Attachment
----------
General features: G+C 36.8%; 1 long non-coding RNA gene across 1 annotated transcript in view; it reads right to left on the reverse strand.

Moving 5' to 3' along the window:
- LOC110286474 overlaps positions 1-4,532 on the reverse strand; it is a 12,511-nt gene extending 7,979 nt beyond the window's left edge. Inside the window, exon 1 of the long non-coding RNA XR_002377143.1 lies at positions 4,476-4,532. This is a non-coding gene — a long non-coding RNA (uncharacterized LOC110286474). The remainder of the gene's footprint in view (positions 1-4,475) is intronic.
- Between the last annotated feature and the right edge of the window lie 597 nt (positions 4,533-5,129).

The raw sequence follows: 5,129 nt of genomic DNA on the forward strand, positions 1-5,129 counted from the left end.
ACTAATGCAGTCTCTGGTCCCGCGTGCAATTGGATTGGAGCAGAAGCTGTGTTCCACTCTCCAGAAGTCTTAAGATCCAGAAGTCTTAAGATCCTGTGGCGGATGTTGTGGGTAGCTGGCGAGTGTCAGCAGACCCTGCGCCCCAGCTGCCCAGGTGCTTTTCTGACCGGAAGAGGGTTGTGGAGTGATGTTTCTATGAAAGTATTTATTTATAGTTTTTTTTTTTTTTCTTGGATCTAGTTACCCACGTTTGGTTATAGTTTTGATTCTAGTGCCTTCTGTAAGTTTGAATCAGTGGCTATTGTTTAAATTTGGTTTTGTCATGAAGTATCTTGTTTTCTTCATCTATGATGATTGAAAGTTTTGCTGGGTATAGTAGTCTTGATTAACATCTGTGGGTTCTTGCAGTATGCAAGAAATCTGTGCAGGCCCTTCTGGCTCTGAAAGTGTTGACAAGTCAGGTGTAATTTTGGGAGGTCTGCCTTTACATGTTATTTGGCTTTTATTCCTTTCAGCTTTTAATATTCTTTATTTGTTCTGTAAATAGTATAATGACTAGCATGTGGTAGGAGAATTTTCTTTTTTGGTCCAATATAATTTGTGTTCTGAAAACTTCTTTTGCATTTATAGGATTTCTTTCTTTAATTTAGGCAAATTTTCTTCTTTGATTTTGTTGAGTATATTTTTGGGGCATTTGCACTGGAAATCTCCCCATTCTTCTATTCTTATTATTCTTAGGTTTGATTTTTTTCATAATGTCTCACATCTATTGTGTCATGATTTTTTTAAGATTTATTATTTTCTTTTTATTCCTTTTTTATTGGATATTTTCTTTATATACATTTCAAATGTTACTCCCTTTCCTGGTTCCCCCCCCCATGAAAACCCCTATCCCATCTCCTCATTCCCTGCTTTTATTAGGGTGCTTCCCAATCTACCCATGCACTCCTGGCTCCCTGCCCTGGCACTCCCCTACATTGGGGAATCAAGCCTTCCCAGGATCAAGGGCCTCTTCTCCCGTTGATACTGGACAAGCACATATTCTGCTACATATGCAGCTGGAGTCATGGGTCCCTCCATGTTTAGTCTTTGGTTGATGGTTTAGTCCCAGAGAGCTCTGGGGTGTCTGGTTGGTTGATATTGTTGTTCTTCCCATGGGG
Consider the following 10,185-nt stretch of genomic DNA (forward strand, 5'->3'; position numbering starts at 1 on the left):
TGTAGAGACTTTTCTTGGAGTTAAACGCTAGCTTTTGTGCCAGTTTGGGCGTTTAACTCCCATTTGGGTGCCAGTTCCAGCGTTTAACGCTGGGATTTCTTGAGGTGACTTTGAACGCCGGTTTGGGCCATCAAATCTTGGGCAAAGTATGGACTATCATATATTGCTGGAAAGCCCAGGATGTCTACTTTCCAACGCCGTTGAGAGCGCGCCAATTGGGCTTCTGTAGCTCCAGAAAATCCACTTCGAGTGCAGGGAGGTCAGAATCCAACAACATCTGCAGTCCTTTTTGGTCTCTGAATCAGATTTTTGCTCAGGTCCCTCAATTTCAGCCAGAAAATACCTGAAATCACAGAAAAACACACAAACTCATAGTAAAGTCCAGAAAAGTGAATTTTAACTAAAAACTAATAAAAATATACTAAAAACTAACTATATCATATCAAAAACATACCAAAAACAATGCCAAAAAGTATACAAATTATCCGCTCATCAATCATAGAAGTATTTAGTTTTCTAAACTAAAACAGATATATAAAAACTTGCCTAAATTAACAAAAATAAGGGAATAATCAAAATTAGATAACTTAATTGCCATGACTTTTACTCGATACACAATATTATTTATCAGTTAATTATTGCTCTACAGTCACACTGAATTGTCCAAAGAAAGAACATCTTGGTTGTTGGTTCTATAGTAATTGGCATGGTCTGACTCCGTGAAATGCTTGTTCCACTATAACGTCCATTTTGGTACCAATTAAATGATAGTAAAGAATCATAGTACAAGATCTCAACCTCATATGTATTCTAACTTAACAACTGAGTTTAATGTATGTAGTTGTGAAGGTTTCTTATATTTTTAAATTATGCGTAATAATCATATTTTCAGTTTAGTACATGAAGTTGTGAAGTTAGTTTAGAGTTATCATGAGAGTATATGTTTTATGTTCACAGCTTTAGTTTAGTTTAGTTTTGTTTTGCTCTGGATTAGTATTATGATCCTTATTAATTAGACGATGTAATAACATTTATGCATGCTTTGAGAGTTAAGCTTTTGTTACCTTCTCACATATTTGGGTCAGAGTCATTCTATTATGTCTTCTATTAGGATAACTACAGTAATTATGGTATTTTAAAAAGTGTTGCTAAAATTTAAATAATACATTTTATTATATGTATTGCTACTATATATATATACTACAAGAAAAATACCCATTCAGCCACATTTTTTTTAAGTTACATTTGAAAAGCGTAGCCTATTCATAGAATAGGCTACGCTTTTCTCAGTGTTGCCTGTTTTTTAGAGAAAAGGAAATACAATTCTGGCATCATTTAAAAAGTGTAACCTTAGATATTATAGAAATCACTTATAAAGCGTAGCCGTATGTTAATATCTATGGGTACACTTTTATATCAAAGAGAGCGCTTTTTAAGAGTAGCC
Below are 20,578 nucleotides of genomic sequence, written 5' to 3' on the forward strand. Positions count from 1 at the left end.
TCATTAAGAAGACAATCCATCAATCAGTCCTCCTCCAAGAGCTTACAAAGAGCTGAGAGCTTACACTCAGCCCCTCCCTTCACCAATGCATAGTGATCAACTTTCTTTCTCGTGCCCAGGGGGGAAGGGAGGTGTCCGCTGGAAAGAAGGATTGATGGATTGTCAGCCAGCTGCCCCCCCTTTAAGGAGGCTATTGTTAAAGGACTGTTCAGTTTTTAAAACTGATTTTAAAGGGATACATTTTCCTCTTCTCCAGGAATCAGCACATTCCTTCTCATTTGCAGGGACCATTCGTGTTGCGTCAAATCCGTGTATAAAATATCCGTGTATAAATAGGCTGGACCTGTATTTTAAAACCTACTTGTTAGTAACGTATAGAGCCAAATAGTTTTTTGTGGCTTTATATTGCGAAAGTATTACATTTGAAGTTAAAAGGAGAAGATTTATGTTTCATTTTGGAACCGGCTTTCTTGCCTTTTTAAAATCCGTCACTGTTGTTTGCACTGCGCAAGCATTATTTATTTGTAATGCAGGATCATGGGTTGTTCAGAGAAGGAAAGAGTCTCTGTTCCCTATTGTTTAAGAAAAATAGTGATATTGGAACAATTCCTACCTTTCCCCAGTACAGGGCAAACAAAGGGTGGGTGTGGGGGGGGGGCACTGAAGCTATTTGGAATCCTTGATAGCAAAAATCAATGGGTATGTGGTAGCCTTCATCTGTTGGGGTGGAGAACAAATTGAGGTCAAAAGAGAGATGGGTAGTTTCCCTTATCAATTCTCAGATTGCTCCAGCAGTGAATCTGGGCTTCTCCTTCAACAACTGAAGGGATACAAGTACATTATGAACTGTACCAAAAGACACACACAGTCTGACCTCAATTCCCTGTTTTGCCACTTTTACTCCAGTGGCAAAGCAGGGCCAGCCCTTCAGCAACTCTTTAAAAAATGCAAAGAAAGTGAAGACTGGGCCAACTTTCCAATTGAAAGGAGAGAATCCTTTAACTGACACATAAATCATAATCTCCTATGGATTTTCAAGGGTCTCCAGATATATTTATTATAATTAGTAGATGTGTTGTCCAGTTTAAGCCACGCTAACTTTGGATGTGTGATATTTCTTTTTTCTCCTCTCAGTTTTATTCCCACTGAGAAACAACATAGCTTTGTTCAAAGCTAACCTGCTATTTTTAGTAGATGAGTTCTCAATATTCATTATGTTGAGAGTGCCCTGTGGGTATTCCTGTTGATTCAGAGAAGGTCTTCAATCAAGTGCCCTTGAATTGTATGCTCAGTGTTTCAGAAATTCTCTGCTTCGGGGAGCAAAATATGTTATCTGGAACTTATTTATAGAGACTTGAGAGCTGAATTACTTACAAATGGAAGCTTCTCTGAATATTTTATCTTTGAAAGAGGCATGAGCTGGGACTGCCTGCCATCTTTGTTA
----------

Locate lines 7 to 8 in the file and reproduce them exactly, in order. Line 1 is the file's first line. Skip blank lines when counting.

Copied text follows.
Consider the following 10,185-nt stretch of genomic DNA (forward strand, 5'->3'; position numbering starts at 1 on the left):
TGTAGAGACTTTTCTTGGAGTTAAACGCTAGCTTTTGTGCCAGTTTGGGCGTTTAACTCCCATTTGGGTGCCAGTTCCAGCGTTTAACGCTGGGATTTCTTGAGGTGACTTTGAACGCCGGTTTGGGCCATCAAATCTTGGGCAAAGTATGGACTATCATATATTGCTGGAAAGCCCAGGATGTCTACTTTCCAACGCCGTTGAGAGCGCGCCAATTGGGCTTCTGTAGCTCCAGAAAATCCACTTCGAGTGCAGGGAGGTCAGAATCCAACAACATCTGCAGTCCTTTTTGGTCTCTGAATCAGATTTTTGCTCAGGTCCCTCAATTTCAGCCAGAAAATACCTGAAATCACAGAAAAACACACAAACTCATAGTAAAGTCCAGAAAAGTGAATTTTAACTAAAAACTAATAAAAATATACTAAAAACTAACTATATCATATCAAAAACATACCAAAAACAATGCCAAAAAGTATACAAATTATCCGCTCATCAATCATAGAAGTATTTAGTTTTCTAAACTAAAACAGATATATAAAAACTTGCCTAAATTAACAAAAATAAGGGAATAATCAAAATTAGATAACTTAATTGCCATGACTTTTACTCGATACACAATATTATTTATCAGTTAATTATTGCTCTACAGTCACACTGAATTGTCCAAAGAAAGAACATCTTGGTTGTTGGTTCTATAGTAATTGGCATGGTCTGACTCCGTGAAATGCTTGTTCCACTATAACGTCCATTTTGGTACCAATTAAATGATAGTAAAGAATCATAGTACAAGATCTCAACCTCATATGTATTCTAACTTAACAACTGAGTTTAATGTATGTAGTTGTGAAGGTTTCTTATATTTTTAAATTATGCGTAATAATCATATTTTCAGTTTAGTACATGAAGTTGTGAAGTTAGTTTAGAGTTATCATGAGAGTATATGTTTTATGTTCACAGCTTTAGTTTAGTTTAGTTTTGTTTTGCTCTGGATTAGTATTATGATCCTTATTAATTAGACGATGTAATAACATTTATGCATGCTTTGAGAGTTAAGCTTTTGTTACCTTCTCACATATTTGGGTCAGAGTCATTCTATTATGTCTTCTATTAGGATAACTACAGTAATTATGGTATTTTAAAAAGTGTTGCTAAAATTTAAATAATACATTTTATTATATGTATTGCTACTATATATATATACTACAAGAAAAATACCCATTCAGCCACATTTTTTTTAAGTTACATTTGAAAAGCGTAGCCTATTCATAGAATAGGCTACGCTTTTCTCAGTGTTGCCTGTTTTTTAGAGAAAAGGAAATACAATTCTGGCATCATTTAAAAAGTGTAACCTTAGATATTATAGAAATCACTTATAAAGCGTAGCCGTATGTTAATATCTATGGGTACACTTTTATATCAAAGAGAGCGCTTTTTAAGAGTAGCC